Democratic presidential candidate Elizabeth Warren, despite a disappointing showing in another early caucus Saturday, promised a crowd of thousands in Seattle that she would continue to fight for “big, structural change.”

“I wasn’t born a politician, but I was born a fighter and these times call for a fight,” Warren said to roars. “The danger is real, our democracy hangs in the balance and you have a decision to make. When there is fear, when there is so much at risk, do we back up, do we cower, or do we fight back? Me, I fight back.”

Speaking to what her campaign said was 7,000 people at the Seattle Center Armory, the Massachusetts senator picked up the combative stance she displayed at last Wednesday’s debate and that drew her praise and millions of dollars in campaign donations.

After congratulating Sen. Bernie Sanders for winning the Nevada caucuses, Warren shifted immediately to a fierce attack on former New York City Mayor Michael Bloomberg.

Bloomberg, Warren said, has a history of harassing women and supporting racist policies such as redlining and stop-and-frisk policing.

“A billionaire who hides his taxes, has a bad history with women, let me put it this way,” Warren said. “We’re not substituting one arrogant billionaire for another.”


Bloomberg, who touts his electability, “is not the safest candidate,” Warren said. “Michael Bloomberg is the riskiest candidate.”

She largely declined to go after Sanders, the other champion of the party’s left wing, who has emerged as the clear Democratic front-runner. Her lone criticism was in contrasting their positions on eliminating the filibuster in the Senate.

“Bernie says we’re going to keep the filibuster,” Warren said. “I say Mitch McConnell is not going to get a veto.”

Warren arrived straight from Nevada where early results had her in fourth place, a showing she said kept her campaign “in the fight.” Her campaign manager on Saturday tried to outline the campaign’s path forward. While both Sanders and Bloomberg have “effectively unlimited resources to compete (for very different reasons),” he wrote on Twitter, both also have “a significant ceiling on their eventual support both in the primary and in the general.”

Warren’s stop in Seattle comes at a far different moment in her campaign than her last visit, when she drew 15,000 people to the Seattle Center lawn on a sunny August afternoon — at that point the largest crowd of her campaign. Then, she was just beginning a rise in the polls that would see her briefly emerge as a Democratic front-runner. Now, she’s trying to turn her campaign around after a months-long slide in the polls and disappointing showings in the Iowa caucuses and New Hampshire primary.

And while ballots have already been mailed to voters for Washington’s March 10 primary, the Democratic field may look far different come primary day. Next Saturday’s South Carolina primary and Super Tuesday, March 3, when 14 states including California and Texas vote, could winnow the once-sprawling field to just a few candidates.


Warren has been preparing for a long campaign. She’s had paid staff in Washington since December, and last month had more staff in the state than any other campaign.

“She’s been walking her talk for years,” said Crystal Novak, a general contractor from Seattle, who lined up hours early to see Warren. “She is well organized, she’s thought of different ways to effect change and has come up with plans to implement that.”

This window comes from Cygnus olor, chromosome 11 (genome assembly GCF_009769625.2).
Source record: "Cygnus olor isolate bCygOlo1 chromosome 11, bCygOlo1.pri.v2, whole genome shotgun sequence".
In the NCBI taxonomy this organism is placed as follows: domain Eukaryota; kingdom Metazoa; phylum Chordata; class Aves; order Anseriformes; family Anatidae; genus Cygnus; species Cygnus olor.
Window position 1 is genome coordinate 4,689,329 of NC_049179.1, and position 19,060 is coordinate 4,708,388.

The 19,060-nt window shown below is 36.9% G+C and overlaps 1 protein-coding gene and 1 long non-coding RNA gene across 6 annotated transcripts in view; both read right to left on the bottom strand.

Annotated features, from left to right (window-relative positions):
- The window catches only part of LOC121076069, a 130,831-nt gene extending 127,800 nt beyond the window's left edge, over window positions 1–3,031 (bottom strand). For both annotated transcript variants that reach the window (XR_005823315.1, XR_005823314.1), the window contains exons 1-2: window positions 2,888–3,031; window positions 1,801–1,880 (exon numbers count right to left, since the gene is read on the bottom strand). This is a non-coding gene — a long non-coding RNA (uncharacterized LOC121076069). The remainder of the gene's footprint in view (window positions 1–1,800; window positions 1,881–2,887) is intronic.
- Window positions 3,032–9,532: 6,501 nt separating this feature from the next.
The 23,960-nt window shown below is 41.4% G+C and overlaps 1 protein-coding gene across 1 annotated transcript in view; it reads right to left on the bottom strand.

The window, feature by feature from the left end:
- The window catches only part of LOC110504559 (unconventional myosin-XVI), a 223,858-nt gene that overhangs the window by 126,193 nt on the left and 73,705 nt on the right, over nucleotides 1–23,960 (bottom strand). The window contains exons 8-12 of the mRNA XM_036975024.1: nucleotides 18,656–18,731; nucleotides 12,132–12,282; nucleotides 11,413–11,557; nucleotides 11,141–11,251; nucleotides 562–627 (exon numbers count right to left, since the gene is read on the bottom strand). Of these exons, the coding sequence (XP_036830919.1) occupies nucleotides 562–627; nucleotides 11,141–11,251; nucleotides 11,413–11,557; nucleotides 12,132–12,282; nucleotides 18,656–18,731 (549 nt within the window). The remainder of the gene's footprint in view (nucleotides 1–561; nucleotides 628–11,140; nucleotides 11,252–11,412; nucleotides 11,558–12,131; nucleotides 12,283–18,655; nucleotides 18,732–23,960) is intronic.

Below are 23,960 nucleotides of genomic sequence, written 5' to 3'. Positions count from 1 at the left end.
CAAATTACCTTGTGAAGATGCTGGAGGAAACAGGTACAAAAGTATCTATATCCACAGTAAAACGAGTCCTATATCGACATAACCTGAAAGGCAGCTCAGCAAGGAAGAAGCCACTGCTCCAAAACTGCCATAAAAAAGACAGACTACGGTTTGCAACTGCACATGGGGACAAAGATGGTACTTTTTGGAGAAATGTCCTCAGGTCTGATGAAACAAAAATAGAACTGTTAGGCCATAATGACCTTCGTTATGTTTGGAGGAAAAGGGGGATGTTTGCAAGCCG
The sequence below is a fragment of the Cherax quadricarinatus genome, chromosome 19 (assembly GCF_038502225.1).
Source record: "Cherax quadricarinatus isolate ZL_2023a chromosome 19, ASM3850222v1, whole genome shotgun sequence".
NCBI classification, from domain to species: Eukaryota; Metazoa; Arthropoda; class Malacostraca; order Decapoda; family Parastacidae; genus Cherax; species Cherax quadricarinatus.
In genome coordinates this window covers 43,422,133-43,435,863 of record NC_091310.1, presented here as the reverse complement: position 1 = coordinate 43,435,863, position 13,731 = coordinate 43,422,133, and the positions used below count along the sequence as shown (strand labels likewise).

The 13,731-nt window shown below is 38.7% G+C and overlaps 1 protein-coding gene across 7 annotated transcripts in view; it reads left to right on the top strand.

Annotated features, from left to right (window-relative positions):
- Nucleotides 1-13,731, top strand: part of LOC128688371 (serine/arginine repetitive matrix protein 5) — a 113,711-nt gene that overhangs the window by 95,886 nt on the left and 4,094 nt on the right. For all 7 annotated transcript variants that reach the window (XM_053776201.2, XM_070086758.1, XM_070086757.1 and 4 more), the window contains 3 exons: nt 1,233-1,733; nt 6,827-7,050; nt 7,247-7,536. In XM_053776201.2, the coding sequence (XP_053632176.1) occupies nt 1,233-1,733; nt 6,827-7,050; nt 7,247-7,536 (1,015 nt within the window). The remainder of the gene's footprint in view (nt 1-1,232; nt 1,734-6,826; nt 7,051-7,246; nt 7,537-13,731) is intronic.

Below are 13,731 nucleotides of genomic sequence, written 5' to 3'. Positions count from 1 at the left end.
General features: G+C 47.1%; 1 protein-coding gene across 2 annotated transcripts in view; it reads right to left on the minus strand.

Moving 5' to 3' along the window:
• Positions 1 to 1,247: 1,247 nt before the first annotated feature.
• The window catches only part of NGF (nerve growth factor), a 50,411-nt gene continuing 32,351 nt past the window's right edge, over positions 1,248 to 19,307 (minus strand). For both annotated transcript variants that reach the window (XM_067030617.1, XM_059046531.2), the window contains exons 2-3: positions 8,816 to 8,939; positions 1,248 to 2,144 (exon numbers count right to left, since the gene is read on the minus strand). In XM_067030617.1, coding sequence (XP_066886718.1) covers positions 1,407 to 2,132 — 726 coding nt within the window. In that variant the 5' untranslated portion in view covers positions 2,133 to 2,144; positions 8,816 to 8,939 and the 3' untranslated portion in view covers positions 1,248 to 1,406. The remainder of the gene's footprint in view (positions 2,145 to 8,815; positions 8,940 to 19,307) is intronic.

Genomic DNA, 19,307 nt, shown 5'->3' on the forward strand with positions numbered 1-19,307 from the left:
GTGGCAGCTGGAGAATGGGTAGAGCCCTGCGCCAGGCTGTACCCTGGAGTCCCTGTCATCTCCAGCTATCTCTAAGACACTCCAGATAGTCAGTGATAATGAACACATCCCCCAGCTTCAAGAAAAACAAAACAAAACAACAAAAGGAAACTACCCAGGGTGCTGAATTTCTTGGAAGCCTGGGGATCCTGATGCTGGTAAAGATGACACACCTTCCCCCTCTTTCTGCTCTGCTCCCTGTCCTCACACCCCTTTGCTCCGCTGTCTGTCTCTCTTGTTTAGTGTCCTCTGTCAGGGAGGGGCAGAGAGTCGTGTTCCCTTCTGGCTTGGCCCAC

Speaking for about 45 minutes, Warren quickly ticked through many of her most prominent campaign proposals — a wealth tax on vast fortunes, a pathway to citizenship for immigrants living in the U.S. illegally, eliminating lobbying and battling corruption — but returned again and again to the theme of a fight, with herself as lead combatant.

People are afraid, Warren said, for their families, for their neighbors, for the country.

“Fighting is an act of patriotism. We fought back against a king to build this nation, we fought back against the scourge of slavery to save this union, we fought back against a Great Depression to rebuild our economy,” she said. “Americans are at their best when we see a problem and we fight back.”

Warren earned strong reviews for her debate performance Wednesday night, when she forcefully attacked Bloomberg in the same terms she did Saturday night.


In the three days since the debate, she said, her campaign has raised $9 million.

“I’d been waiting to hear that spark from her,” said Lucy Autumn, a nurse from Bellingham. Autumn, however, remains undecided.  “I would like to hear a little more of her commander-in-chief side.”

“She killed it, it was amazing,” said Lisa Wilson, 30, an Amazon employee from Seattle. “She’s already proven she can get things done. Fighting for consumers, for the credit bureau, that was a big deal.”

Warren stressed herself as a fighter in recounting the story of that agency, and how she got involved in politics after last decade’s financial crisis — “You remember, the one that Michael Bloomberg blamed on African Americans and Latinos,” she added.

“The government said we’ve got $700 billion to bail out the banks and we’ve got nothing for families who were cheated and I saw how wrong it was and I said ‘I will get in this fight,'” Warren said.

She recounted going to Washington with her idea that would become the Consumer Financial Protection Bureau. She got two answers, she said. One, that it was a good idea and, two, that it would never happen.

“All I could hear was ‘fight harder,’ ” Warren said. Eventually, despite banks spending millions of dollars lobbying against the creation of the new agency, it was passed into law.

“I learned two lessons from that in Washington,” Warren said. “The first one I learned was you don’t get what you don’t fight for. And the second was we can make government work for the people, we can do this. So, yeah, I am a fighter, but I am a fighter who gets things done.”